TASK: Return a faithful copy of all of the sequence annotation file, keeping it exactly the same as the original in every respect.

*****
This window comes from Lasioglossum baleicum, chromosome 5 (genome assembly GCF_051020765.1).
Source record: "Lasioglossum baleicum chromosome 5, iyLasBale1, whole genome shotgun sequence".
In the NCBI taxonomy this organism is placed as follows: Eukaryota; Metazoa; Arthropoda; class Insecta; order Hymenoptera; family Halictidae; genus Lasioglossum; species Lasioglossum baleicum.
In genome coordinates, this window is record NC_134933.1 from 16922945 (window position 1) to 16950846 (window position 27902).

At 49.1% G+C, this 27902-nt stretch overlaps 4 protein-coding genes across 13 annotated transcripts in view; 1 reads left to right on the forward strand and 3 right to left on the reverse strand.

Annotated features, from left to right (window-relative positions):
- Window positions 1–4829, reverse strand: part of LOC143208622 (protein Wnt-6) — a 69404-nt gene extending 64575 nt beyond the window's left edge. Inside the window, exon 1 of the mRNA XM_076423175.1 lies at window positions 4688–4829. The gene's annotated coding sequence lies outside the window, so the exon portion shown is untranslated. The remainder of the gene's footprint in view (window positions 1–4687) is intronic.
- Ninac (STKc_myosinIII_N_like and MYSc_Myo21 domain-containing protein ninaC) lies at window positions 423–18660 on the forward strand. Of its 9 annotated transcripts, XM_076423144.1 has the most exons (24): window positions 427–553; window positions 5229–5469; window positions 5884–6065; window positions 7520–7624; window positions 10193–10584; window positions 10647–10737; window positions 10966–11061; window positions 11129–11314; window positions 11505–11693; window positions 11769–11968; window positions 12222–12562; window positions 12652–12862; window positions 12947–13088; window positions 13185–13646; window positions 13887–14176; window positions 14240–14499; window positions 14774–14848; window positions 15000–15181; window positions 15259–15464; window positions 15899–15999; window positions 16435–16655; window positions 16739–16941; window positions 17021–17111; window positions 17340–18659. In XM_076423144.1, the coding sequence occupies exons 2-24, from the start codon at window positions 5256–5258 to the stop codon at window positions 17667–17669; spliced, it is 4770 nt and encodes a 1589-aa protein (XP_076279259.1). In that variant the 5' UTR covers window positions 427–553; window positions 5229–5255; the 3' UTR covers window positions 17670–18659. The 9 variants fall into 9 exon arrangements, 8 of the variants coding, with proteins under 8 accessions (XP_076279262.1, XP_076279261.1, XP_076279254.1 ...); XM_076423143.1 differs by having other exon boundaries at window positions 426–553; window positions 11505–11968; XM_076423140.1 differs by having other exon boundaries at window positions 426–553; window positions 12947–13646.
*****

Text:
This window comes from Lasioglossum baleicum, chromosome 5 (genome assembly GCF_051020765.1).
Source record: "Lasioglossum baleicum chromosome 5, iyLasBale1, whole genome shotgun sequence".
In the NCBI taxonomy this organism is placed as follows: Eukaryota; Metazoa; Arthropoda; class Insecta; order Hymenoptera; family Halictidae; genus Lasioglossum; species Lasioglossum baleicum.
In genome coordinates, this window is record NC_134933.1 from 16922945 (window position 1) to 16950846 (window position 27902).

At 49.1% G+C, this 27902-nt stretch overlaps 4 protein-coding genes across 13 annotated transcripts in view; 1 reads left to right on the forward strand and 3 right to left on the reverse strand.

Annotated features, from left to right (window-relative positions):
- Window positions 1–4829, reverse strand: part of LOC143208622 (protein Wnt-6) — a 69404-nt gene extending 64575 nt beyond the window's left edge. Inside the window, exon 1 of the mRNA XM_076423175.1 lies at window positions 4688–4829. The gene's annotated coding sequence lies outside the window, so the exon portion shown is untranslated. The remainder of the gene's footprint in view (window positions 1–4687) is intronic.
- Ninac (STKc_myosinIII_N_like and MYSc_Myo21 domain-containing protein ninaC) lies at window positions 423–18660 on the forward strand. Of its 9 annotated transcripts, XM_076423144.1 has the most exons (24): window positions 427–553; window positions 5229–5469; window positions 5884–6065; window positions 7520–7624; window positions 10193–10584; window positions 10647–10737; window positions 10966–11061; window positions 11129–11314; window positions 11505–11693; window positions 11769–11968; window positions 12222–12562; window positions 12652–12862; window positions 12947–13088; window positions 13185–13646; window positions 13887–14176; window positions 14240–14499; window positions 14774–14848; window positions 15000–15181; window positions 15259–15464; window positions 15899–15999; window positions 16435–16655; window positions 16739–16941; window positions 17021–17111; window positions 17340–18659. In XM_076423144.1, the coding sequence occupies exons 2-24, from the start codon at window positions 5256–5258 to the stop codon at window positions 17667–17669; spliced, it is 4770 nt and encodes a 1589-aa protein (XP_076279259.1). In that variant the 5' UTR covers window positions 427–553; window positions 5229–5255; the 3' UTR covers window positions 17670–18659. The 9 variants fall into 9 exon arrangements, 8 of the variants coding, with proteins under 8 accessions (XP_076279262.1, XP_076279261.1, XP_076279254.1 ...); XM_076423143.1 differs by having other exon boundaries at window positions 426–553; window positions 11505–11968; XM_076423140.1 differs by having other exon boundaries at window positions 426–553; window positions 12947–13646.